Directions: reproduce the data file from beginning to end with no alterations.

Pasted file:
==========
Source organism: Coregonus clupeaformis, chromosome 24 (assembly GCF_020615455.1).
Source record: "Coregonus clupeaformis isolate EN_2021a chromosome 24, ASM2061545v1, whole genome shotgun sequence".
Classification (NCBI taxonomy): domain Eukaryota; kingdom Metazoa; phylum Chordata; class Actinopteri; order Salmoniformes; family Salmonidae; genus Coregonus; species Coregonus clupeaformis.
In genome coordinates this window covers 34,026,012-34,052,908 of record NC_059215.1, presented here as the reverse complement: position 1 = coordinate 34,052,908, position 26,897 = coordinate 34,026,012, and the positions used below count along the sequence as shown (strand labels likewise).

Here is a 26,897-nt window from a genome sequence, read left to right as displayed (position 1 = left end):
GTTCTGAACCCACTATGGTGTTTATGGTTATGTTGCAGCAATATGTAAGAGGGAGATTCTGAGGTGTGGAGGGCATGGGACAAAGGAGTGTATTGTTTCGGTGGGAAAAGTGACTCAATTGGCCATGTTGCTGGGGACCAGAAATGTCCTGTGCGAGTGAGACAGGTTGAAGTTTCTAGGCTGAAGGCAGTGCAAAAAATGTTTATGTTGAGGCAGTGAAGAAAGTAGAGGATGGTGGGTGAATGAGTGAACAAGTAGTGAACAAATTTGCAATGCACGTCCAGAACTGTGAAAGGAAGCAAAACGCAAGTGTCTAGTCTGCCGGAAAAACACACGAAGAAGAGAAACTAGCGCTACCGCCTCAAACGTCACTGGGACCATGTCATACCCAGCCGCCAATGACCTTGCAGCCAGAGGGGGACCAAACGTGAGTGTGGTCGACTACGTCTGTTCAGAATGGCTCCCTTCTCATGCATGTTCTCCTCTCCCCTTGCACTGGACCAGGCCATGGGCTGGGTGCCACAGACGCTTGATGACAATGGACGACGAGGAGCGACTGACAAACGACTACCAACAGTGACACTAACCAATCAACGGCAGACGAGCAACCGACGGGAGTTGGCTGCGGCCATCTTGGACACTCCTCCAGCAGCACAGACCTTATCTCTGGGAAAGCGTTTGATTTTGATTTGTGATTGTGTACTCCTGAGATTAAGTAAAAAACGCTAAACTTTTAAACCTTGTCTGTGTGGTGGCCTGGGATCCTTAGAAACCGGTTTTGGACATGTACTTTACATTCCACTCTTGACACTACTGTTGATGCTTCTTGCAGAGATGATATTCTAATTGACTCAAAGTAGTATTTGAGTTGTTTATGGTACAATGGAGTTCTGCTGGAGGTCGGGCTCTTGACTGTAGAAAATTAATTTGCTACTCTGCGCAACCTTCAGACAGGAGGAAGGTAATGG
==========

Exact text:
Source organism: Coregonus clupeaformis, chromosome 24 (assembly GCF_020615455.1).
Source record: "Coregonus clupeaformis isolate EN_2021a chromosome 24, ASM2061545v1, whole genome shotgun sequence".
Classification (NCBI taxonomy): domain Eukaryota; kingdom Metazoa; phylum Chordata; class Actinopteri; order Salmoniformes; family Salmonidae; genus Coregonus; species Coregonus clupeaformis.
In genome coordinates this window covers 34,026,012-34,052,908 of record NC_059215.1, presented here as the reverse complement: position 1 = coordinate 34,052,908, position 26,897 = coordinate 34,026,012, and the positions used below count along the sequence as shown (strand labels likewise).

Here is a 26,897-nt window from a genome sequence, read left to right as displayed (position 1 = left end):
GTTCTGAACCCACTATGGTGTTTATGGTTATGTTGCAGCAATATGTAAGAGGGAGATTCTGAGGTGTGGAGGGCATGGGACAAAGGAGTGTATTGTTTCGGTGGGAAAAGTGACTCAATTGGCCATGTTGCTGGGGACCAGAAATGTCCTGTGCGAGTGAGACAGGTTGAAGTTTCTAGGCTGAAGGCAGTGCAAAAAATGTTTATGTTGAGGCAGTGAAGAAAGTAGAGGATGGTGGGTGAATGAGTGAACAAGTAGTGAACAAATTTGCAATGCACGTCCAGAACTGTGAAAGGAAGCAAAACGCAAGTGTCTAGTCTGCCGGAAAAACACACGAAGAAGAGAAACTAGCGCTACCGCCTCAAACGTCACTGGGACCATGTCATACCCAGCCGCCAATGACCTTGCAGCCAGAGGGGGACCAAACGTGAGTGTGGTCGACTACGTCTGTTCAGAATGGCTCCCTTCTCATGCATGTTCTCCTCTCCCCTTGCACTGGACCAGGCCATGGGCTGGGTGCCACAGACGCTTGATGACAATGGACGACGAGGAGCGACTGACAAACGACTACCAACAGTGACACTAACCAATCAACGGCAGACGAGCAACCGACGGGAGTTGGCTGCGGCCATCTTGGACACTCCTCCAGCAGCACAGACCTTATCTCTGGGAAAGCGTTTGATTTTGATTTGTGATTGTGTACTCCTGAGATTAAGTAAAAAACGCTAAACTTTTAAACCTTGTCTGTGTGGTGGCCTGGGATCCTTAGAAACCGGTTTTGGACATGTACTTTACATTCCACTCTTGACACTACTGTTGATGCTTCTTGCAGAGATGATATTCTAATTGACTCAAAGTAGTATTTGAGTTGTTTATGGTACAATGGAGTTCTGCTGGAGGTCGGGCTCTTGACTGTAGAAAATTAATTTGCTACTCTGCGCAACCTTCAGACAGGAGGAAGGTAATGG